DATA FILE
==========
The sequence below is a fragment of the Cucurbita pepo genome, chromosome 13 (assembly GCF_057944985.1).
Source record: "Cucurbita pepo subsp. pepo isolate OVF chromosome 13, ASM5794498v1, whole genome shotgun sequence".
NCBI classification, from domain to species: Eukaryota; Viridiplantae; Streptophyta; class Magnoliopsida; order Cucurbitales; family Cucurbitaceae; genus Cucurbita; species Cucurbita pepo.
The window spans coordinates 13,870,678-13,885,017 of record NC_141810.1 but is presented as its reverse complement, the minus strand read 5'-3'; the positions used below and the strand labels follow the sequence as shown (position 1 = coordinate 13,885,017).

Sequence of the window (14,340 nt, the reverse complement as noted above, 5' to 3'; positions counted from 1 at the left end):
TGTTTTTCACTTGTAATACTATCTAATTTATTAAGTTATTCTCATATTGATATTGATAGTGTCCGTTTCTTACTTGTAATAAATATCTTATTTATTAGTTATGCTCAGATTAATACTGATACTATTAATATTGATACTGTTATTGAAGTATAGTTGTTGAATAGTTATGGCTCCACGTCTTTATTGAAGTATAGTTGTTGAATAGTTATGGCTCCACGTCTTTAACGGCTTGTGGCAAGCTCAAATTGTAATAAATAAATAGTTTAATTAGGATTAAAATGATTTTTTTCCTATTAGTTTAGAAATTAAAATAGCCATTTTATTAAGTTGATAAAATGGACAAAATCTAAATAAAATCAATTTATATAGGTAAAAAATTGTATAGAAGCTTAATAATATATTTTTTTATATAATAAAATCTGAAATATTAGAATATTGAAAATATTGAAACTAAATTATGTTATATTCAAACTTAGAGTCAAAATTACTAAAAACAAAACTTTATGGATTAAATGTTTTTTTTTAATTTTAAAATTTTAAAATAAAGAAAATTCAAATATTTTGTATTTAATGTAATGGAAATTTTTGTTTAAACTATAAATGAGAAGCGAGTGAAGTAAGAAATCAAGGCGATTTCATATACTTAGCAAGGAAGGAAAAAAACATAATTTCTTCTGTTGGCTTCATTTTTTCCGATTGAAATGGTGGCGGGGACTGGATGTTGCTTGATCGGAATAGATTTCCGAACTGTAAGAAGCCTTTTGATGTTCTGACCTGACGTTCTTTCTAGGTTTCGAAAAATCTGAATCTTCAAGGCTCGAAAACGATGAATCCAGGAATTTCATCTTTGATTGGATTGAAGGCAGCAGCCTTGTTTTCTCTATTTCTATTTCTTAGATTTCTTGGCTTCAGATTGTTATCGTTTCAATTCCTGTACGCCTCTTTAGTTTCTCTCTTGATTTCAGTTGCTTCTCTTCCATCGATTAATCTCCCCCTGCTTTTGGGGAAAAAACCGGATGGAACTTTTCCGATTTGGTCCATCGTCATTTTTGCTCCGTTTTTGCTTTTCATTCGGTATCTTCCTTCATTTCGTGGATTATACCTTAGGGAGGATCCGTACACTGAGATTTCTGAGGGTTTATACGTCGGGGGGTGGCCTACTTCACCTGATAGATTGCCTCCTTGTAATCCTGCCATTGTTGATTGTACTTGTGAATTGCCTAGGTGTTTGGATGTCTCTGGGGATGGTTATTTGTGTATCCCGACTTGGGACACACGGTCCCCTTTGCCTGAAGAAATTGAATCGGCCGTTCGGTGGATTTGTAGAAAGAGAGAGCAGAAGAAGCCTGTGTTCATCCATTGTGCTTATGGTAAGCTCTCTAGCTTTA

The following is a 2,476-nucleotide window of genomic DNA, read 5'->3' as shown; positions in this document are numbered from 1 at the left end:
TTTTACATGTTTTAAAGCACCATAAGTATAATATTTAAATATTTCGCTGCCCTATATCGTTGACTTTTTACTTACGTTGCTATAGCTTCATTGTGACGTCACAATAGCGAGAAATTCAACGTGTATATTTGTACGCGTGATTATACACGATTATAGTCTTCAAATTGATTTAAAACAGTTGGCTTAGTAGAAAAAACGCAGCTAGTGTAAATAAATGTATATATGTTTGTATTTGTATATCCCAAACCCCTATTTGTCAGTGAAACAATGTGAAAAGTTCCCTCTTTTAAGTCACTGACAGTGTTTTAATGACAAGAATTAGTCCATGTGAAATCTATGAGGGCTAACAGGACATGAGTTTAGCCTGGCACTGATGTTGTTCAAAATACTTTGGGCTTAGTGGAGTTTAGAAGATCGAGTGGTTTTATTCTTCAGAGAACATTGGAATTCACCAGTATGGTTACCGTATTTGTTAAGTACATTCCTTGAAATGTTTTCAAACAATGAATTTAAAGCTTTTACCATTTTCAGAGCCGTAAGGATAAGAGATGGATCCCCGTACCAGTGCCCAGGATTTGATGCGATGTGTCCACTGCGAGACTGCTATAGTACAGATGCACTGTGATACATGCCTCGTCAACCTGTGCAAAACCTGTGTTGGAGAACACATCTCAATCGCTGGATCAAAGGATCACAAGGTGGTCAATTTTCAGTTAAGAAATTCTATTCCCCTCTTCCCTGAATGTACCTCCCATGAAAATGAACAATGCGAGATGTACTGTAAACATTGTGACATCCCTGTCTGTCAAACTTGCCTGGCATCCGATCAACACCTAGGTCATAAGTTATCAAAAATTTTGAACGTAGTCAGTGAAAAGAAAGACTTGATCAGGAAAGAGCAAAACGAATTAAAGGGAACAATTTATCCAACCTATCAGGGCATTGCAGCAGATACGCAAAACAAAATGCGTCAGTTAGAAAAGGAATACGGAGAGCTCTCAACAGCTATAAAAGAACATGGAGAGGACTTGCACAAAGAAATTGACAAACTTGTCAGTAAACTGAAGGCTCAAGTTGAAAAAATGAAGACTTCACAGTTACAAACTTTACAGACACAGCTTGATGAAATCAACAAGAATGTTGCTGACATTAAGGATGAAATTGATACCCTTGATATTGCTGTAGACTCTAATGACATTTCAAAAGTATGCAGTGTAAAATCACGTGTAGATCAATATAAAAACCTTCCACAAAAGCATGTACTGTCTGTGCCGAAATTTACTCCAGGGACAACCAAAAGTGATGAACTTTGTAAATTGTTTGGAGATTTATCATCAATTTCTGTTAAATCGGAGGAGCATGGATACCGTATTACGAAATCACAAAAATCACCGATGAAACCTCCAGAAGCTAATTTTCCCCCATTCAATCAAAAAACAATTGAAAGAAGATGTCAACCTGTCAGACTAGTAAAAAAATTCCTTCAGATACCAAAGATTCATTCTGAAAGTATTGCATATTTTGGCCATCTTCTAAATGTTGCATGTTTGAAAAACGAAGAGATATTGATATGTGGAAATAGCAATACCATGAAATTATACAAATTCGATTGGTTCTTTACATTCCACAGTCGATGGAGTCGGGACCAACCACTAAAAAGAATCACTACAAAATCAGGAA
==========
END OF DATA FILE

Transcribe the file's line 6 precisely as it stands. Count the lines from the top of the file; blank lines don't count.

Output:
TGTTTTTCACTTGTAATACTATCTAATTTATTAAGTTATTCTCATATTGATATTGATAGTGTCCGTTTCTTACTTGTAATAAATATCTTATTTATTAGTTATGCTCAGATTAATACTGATACTATTAATATTGATACTGTTATTGAAGTATAGTTGTTGAATAGTTATGGCTCCACGTCTTTATTGAAGTATAGTTGTTGAATAGTTATGGCTCCACGTCTTTAACGGCTTGTGGCAAGCTCAAATTGTAATAAATAAATAGTTTAATTAGGATTAAAATGATTTTTTTCCTATTAGTTTAGAAATTAAAATAGCCATTTTATTAAGTTGATAAAATGGACAAAATCTAAATAAAATCAATTTATATAGGTAAAAAATTGTATAGAAGCTTAATAATATATTTTTTTATATAATAAAATCTGAAATATTAGAATATTGAAAATATTGAAACTAAATTATGTTATATTCAAACTTAGAGTCAAAATTACTAAAAACAAAACTTTATGGATTAAATGTTTTTTTTTAATTTTAAAATTTTAAAATAAAGAAAATTCAAATATTTTGTATTTAATGTAATGGAAATTTTTGTTTAAACTATAAATGAGAAGCGAGTGAAGTAAGAAATCAAGGCGATTTCATATACTTAGCAAGGAAGGAAAAAAACATAATTTCTTCTGTTGGCTTCATTTTTTCCGATTGAAATGGTGGCGGGGACTGGATGTTGCTTGATCGGAATAGATTTCCGAACTGTAAGAAGCCTTTTGATGTTCTGACCTGACGTTCTTTCTAGGTTTCGAAAAATCTGAATCTTCAAGGCTCGAAAACGATGAATCCAGGAATTTCATCTTTGATTGGATTGAAGGCAGCAGCCTTGTTTTCTCTATTTCTATTTCTTAGATTTCTTGGCTTCAGATTGTTATCGTTTCAATTCCTGTACGCCTCTTTAGTTTCTCTCTTGATTTCAGTTGCTTCTCTTCCATCGATTAATCTCCCCCTGCTTTTGGGGAAAAAACCGGATGGAACTTTTCCGATTTGGTCCATCGTCATTTTTGCTCCGTTTTTGCTTTTCATTCGGTATCTTCCTTCATTTCGTGGATTATACCTTAGGGAGGATCCGTACACTGAGATTTCTGAGGGTTTATACGTCGGGGGGTGGCCTACTTCACCTGATAGATTGCCTCCTTGTAATCCTGCCATTGTTGATTGTACTTGTGAATTGCCTAGGTGTTTGGATGTCTCTGGGGATGGTTATTTGTGTATCCCGACTTGGGACACACGGTCCCCTTTGCCTGAAGAAATTGAATCGGCCGTTCGGTGGATTTGTAGAAAGAGAGAGCAGAAGAAGCCTGTGTTCATCCATTGTGCTTATGGTAAGCTCTCTAGCTTTA